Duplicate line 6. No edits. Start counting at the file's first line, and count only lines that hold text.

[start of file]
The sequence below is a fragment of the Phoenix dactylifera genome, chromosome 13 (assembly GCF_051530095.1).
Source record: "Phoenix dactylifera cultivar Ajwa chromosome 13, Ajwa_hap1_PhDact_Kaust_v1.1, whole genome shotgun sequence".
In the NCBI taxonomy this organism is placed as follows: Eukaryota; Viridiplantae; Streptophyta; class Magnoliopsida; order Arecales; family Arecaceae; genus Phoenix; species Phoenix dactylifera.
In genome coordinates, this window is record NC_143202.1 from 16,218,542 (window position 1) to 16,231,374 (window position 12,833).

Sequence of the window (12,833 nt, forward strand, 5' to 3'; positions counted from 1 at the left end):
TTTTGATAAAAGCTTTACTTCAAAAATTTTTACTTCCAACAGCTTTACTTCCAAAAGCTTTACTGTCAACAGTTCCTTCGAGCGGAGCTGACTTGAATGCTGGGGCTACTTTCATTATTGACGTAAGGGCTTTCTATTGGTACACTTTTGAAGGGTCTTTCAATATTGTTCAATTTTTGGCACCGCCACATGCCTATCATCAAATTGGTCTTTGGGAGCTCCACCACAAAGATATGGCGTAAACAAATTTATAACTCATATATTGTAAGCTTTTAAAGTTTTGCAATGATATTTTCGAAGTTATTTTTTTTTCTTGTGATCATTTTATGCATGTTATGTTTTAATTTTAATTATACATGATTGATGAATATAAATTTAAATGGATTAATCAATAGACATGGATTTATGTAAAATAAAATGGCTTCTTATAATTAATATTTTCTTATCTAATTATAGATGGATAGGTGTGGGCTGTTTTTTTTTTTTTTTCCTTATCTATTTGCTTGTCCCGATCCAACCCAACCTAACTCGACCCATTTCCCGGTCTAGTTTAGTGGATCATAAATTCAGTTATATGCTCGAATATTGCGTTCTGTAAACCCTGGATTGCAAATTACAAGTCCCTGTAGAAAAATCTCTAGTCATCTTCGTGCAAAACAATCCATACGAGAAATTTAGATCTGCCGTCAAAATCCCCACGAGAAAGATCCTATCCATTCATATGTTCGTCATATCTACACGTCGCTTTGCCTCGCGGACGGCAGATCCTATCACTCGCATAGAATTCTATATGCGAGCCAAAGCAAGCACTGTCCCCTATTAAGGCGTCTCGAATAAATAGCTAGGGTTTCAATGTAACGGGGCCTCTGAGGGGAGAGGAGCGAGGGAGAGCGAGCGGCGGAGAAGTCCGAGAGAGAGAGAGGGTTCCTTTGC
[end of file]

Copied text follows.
TTTTGATAAAAGCTTTACTTCAAAAATTTTTACTTCCAACAGCTTTACTTCCAAAAGCTTTACTGTCAACAGTTCCTTCGAGCGGAGCTGACTTGAATGCTGGGGCTACTTTCATTATTGACGTAAGGGCTTTCTATTGGTACACTTTTGAAGGGTCTTTCAATATTGTTCAATTTTTGGCACCGCCACATGCCTATCATCAAATTGGTCTTTGGGAGCTCCACCACAAAGATATGGCGTAAACAAATTTATAACTCATATATTGTAAGCTTTTAAAGTTTTGCAATGATATTTTCGAAGTTATTTTTTTTTCTTGTGATCATTTTATGCATGTTATGTTTTAATTTTAATTATACATGATTGATGAATATAAATTTAAATGGATTAATCAATAGACATGGATTTATGTAAAATAAAATGGCTTCTTATAATTAATATTTTCTTATCTAATTATAGATGGATAGGTGTGGGCTGTTTTTTTTTTTTTTTCCTTATCTATTTGCTTGTCCCGATCCAACCCAACCTAACTCGACCCATTTCCCGGTCTAGTTTAGTGGATCATAAATTCAGTTATATGCTCGAATATTGCGTTCTGTAAACCCTGGATTGCAAATTACAAGTCCCTGTAGAAAAATCTCTAGTCATCTTCGTGCAAAACAATCCATACGAGAAATTTAGATCTGCCGTCAAAATCCCCACGAGAAAGATCCTATCCATTCATATGTTCGTCATATCTACACGTCGCTTTGCCTCGCGGACGGCAGATCCTATCACTCGCATAGAATTCTATATGCGAGCCAAAGCAAGCACTGTCCCCTATTAAGGCGTCTCGAATAAATAGCTAGGGTTTCAATGTAACGGGGCCTCTGAGGGGAGAGGAGCGAGGGAGAGCGAGCGGCGGAGAAGTCCGAGAGAGAGAGAGGGTTCCTTTGC